Happy New Year!

Hi folks, and a Happy New Year!

It’s been a while, but I have some lovely food to share with you, so please forgive me.

Things have been a bit turbulent here- I’m currently dealing with some health problems. In short, my GP suspects diverticulitis and I’m having some blood tests (and later, physical exams) to confirm this.  It’s painful when it flares up, and the pain makes me really tired (but also too uncomfortable to sleep properly). It also makes my tummy swell up until it’s rock-hard and two dress sizes bigger, and completely steals my appetite sometimes. The last time it was this bad, I lost a stone in about six months.
This time, however, I’ve actually gone to the doctor and he’s taking it seriously. I’ve had two courses of antibiotics, which help some people. Not me (yet), but I’m hopeful. I’m finding coping techniques and foods which I can eat when I’m feeling poorly. For pain relief, I take long, very hot baths, keep warm, drink plenty of cold water, and watch Bob Ross videos. His soft voice and beautiful landscapes make me really relaxed, and when I relax, all the muscles in my back unclench, the pain starts to dull, and I can get some decent sleep. The first time I watched one of his videos was a revelation. Mr Scrumptious put it on as I was writhing on the sofa during a painful attack. I was asleep about halfway through the one-hour special.

I’m not going to issue diet advice for diverticulitis here because I’m not a nutritionist or a doctor. And frankly, I don’t have a clue what helps and what harms for myself, so I’m not dictating to anyone else. As a general rule, we in the West don’t eat enough fibre, but before you make any radical changes to your diet, seek some medical advice. (Proper qualified medical advice, from someone who went to uni for a decade or so, not from some yoga-posing wellness blogger)

If you’re suffering, go and see your GP, but also know you’re not alone, and it’s not every day, and for most people, it’s not forever. I’m happy to hear from and respond to people who are going through it. There are also some great support groups online.

Anyway. Food. Christmas dinner was lovely, but I didn’t take pictures- I wanted to eat my Christmas dinner and spend time with Mr Scrumptious.
I’ll give you the rundown. It was just the two of us, we like a quiet Christmas. We don’t drive, so we don’t visit relatives. Trains at Christmas are terrible.
We had turkey, which I bought frozen in Lidl in October for around £8. It lived in our freezer, and then I took it out three days before Christmas to defrost in the fridge. We also had duck fat roast potatoes, home-rolled pigs in blankets, braised leeks (recipe another time), crispy roast parnsips, stuffing from Mr Scrumptious’ mum, Brussels sprouts, broccoli, and peas. The potatoes, parsnips and sprouts came from Mr Scrumptious’ dad’s allotment. We had tonnes of leftovers for picking, and also for turkey curry and pasta alla carbonara.

For those of you who panic about Christmas dinner, don’t. If you’ve done a roast dinner at home before, it’s the same process. If there’s only two of you, consider a chicken, especially if you’re not so good at handling tonnes of leftovers, or have a small oven. Beef and gammon are also great alternatives, and are easier to carve. There’s no need to get a turkey if you don’t want to!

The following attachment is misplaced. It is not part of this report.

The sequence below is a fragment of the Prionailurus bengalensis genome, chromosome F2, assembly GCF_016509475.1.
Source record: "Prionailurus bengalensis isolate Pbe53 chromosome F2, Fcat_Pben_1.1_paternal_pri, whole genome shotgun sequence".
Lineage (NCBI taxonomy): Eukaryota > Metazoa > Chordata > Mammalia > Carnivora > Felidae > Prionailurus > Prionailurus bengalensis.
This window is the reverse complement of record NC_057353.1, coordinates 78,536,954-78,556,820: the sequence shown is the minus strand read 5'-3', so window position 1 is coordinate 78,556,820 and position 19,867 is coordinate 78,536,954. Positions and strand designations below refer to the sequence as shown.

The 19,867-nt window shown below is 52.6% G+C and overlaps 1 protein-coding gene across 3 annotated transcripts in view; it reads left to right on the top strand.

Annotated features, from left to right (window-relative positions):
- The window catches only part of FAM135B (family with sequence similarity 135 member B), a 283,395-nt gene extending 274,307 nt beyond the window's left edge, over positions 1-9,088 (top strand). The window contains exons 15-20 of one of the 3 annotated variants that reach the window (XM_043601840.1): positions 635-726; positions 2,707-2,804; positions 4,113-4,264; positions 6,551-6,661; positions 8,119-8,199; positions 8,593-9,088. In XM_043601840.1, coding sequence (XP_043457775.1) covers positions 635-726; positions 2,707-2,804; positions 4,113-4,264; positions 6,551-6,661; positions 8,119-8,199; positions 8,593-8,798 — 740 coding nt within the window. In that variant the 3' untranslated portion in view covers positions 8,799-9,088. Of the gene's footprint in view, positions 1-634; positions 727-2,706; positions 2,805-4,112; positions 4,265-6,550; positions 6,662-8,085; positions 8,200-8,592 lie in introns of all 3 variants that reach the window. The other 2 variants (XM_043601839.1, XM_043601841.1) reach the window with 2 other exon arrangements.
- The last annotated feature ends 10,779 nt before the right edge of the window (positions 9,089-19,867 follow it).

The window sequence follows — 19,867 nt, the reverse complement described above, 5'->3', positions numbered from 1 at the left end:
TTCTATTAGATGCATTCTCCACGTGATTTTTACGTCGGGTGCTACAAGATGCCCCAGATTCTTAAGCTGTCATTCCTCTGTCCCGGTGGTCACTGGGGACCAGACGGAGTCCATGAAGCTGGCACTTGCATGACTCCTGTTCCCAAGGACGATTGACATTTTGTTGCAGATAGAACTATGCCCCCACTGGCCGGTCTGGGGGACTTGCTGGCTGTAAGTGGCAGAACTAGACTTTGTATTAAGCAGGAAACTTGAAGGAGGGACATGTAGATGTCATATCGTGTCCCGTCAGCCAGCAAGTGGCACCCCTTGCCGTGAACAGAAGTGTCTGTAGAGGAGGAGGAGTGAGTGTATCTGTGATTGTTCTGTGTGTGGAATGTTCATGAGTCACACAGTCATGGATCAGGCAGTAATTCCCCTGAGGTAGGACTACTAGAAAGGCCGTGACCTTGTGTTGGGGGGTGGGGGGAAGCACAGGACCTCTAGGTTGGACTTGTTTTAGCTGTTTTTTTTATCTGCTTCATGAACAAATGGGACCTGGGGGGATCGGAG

For pudding, we had a ready-made Christmas pud I ordered months ago from Approved Food, my homemade Christmas cake, and my mince pie cake thing (it still needs a proper snappy name). This consists of a layer of pastry in a baking tray, a layer of mincemeat, and a thin layer of cake mixture. It’s so much easier than fiddling about cutting and crimping individual mince pies. You pelt it all in and then you can use a sharp knife or a pizza wheel to cut it once it’s done. I lightly blind-bake the pastry, but not fully. It’s okay for it to be a bit squidgy, especially if you’re using puff pastry. I cheated; I bought the mincemeat and the pastry. But we ate the mince-pie-cakes hot, so that’s fine. You have to draw the line somewhere at Christmas. There’s a lot of pressure to be that perfect person who hand-dips their candles and plucks the turkey themselves. I don’t hold with that crap. You want to have a nice dinner and day with friends, family, or your partner, not be some sleep-deprived zombie martyr!

Homemade Christmas cake


New Year’s Eve was a lovely evening for us. We had a few friends over, the kind of friends who’re so close they’re family. I made a HUGE traditional Italian ragú bolognese with white wine, carrots, and celery as well as the usual tomatoes and minced beef. It simmered away on the stove for a good four or five hours and was beautifully mature in flavour when I plated up. I served the ragú with linguine, as I didn’t have any tagliatelle in the house. Ragú bolognese is best served with a flat pasta like tagliatelle or linguine, not spaghetti.

On the side, we had a green salad, homemade red pesto focaccia, roasted garlic, and some antipasti my friend Anna brought over.
There was plenty for five adults and a little one, and enough to have some the next day for dinner too. Leftover bolognese is just the best! Especially when it’s all been served out, and you take some fluffy homemade bread and clean the pan with it. The Italians call this scarpetta.

New Year’s Day supper- leftover bolognese, fresh focaccia, and antipasti.

The next event after New Year was Mr Scrumptious’ birthday. It’s not a big one, so we didn’t go all out, but I did make one of his favourite dinners- mushroom risotto. I used to follow the Jamie Oliver recipe, but I found it’s not all that accurate when it comes to how long the rice needs to be fried for. Also, it makes heaps of risotto, which isn’t ideal for just two people, and it spills out of the pan. So I’ve adapted, and I tend to eyeball the quantities, which works out pretty well. I use: